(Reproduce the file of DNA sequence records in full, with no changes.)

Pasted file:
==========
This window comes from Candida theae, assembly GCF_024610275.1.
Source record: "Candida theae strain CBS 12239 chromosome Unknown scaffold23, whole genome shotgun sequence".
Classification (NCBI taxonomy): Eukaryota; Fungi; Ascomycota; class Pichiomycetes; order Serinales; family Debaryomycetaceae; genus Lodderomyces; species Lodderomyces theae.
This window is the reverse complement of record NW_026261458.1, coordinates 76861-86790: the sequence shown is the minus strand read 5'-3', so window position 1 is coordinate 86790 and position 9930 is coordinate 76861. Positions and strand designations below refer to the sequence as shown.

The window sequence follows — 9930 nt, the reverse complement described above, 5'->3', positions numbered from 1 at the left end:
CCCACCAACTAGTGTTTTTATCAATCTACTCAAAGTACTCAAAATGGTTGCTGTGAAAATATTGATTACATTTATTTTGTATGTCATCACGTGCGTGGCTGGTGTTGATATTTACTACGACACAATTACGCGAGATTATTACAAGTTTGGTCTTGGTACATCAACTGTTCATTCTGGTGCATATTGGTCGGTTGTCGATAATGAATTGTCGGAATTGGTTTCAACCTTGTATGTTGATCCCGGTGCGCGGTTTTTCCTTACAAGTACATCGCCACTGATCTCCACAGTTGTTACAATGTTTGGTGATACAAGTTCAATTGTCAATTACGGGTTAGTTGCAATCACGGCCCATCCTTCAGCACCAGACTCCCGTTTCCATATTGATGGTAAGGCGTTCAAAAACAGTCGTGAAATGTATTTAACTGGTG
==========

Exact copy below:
This window comes from Candida theae, assembly GCF_024610275.1.
Source record: "Candida theae strain CBS 12239 chromosome Unknown scaffold23, whole genome shotgun sequence".
Classification (NCBI taxonomy): Eukaryota; Fungi; Ascomycota; class Pichiomycetes; order Serinales; family Debaryomycetaceae; genus Lodderomyces; species Lodderomyces theae.
This window is the reverse complement of record NW_026261458.1, coordinates 76861-86790: the sequence shown is the minus strand read 5'-3', so window position 1 is coordinate 86790 and position 9930 is coordinate 76861. Positions and strand designations below refer to the sequence as shown.

The window sequence follows — 9930 nt, the reverse complement described above, 5'->3', positions numbered from 1 at the left end:
CCCACCAACTAGTGTTTTTATCAATCTACTCAAAGTACTCAAAATGGTTGCTGTGAAAATATTGATTACATTTATTTTGTATGTCATCACGTGCGTGGCTGGTGTTGATATTTACTACGACACAATTACGCGAGATTATTACAAGTTTGGTCTTGGTACATCAACTGTTCATTCTGGTGCATATTGGTCGGTTGTCGATAATGAATTGTCGGAATTGGTTTCAACCTTGTATGTTGATCCCGGTGCGCGGTTTTTCCTTACAAGTACATCGCCACTGATCTCCACAGTTGTTACAATGTTTGGTGATACAAGTTCAATTGTCAATTACGGGTTAGTTGCAATCACGGCCCATCCTTCAGCACCAGACTCCCGTTTCCATATTGATGGTAAGGCGTTCAAAAACAGTCGTGAAATGTATTTAACTGGTG